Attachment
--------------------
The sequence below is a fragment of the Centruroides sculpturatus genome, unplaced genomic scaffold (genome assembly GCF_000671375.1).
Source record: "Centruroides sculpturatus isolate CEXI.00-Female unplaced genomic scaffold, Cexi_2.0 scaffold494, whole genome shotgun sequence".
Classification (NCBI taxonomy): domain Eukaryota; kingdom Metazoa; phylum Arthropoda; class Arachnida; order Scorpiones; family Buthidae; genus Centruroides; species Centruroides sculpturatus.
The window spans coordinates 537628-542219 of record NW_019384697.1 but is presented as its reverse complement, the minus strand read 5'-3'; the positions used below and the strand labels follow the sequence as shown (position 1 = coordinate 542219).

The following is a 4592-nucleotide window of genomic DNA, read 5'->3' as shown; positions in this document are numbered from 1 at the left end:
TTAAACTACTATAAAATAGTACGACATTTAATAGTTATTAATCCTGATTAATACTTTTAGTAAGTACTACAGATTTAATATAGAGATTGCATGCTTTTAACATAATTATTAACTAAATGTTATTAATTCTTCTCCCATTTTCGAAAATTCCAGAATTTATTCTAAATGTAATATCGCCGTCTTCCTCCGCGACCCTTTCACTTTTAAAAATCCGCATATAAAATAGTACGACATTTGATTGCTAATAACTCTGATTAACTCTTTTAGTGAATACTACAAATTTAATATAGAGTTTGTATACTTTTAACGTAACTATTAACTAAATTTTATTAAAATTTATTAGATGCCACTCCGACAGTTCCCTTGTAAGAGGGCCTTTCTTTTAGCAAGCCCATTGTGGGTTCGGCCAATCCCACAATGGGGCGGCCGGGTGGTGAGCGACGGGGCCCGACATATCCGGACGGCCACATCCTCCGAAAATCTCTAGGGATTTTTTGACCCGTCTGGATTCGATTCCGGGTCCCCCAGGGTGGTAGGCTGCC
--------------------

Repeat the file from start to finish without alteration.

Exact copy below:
The sequence below is a fragment of the Centruroides sculpturatus genome, unplaced genomic scaffold (genome assembly GCF_000671375.1).
Source record: "Centruroides sculpturatus isolate CEXI.00-Female unplaced genomic scaffold, Cexi_2.0 scaffold494, whole genome shotgun sequence".
Classification (NCBI taxonomy): domain Eukaryota; kingdom Metazoa; phylum Arthropoda; class Arachnida; order Scorpiones; family Buthidae; genus Centruroides; species Centruroides sculpturatus.
The window spans coordinates 537628-542219 of record NW_019384697.1 but is presented as its reverse complement, the minus strand read 5'-3'; the positions used below and the strand labels follow the sequence as shown (position 1 = coordinate 542219).

The following is a 4592-nucleotide window of genomic DNA, read 5'->3' as shown; positions in this document are numbered from 1 at the left end:
TTAAACTACTATAAAATAGTACGACATTTAATAGTTATTAATCCTGATTAATACTTTTAGTAAGTACTACAGATTTAATATAGAGATTGCATGCTTTTAACATAATTATTAACTAAATGTTATTAATTCTTCTCCCATTTTCGAAAATTCCAGAATTTATTCTAAATGTAATATCGCCGTCTTCCTCCGCGACCCTTTCACTTTTAAAAATCCGCATATAAAATAGTACGACATTTGATTGCTAATAACTCTGATTAACTCTTTTAGTGAATACTACAAATTTAATATAGAGTTTGTATACTTTTAACGTAACTATTAACTAAATTTTATTAAAATTTATTAGATGCCACTCCGACAGTTCCCTTGTAAGAGGGCCTTTCTTTTAGCAAGCCCATTGTGGGTTCGGCCAATCCCACAATGGGGCGGCCGGGTGGTGAGCGACGGGGCCCGACATATCCGGACGGCCACATCCTCCGAAAATCTCTAGGGATTTTTTGACCCGTCTGGATTCGATTCCGGGTCCCCCAGGGTGGTAGGCTGCC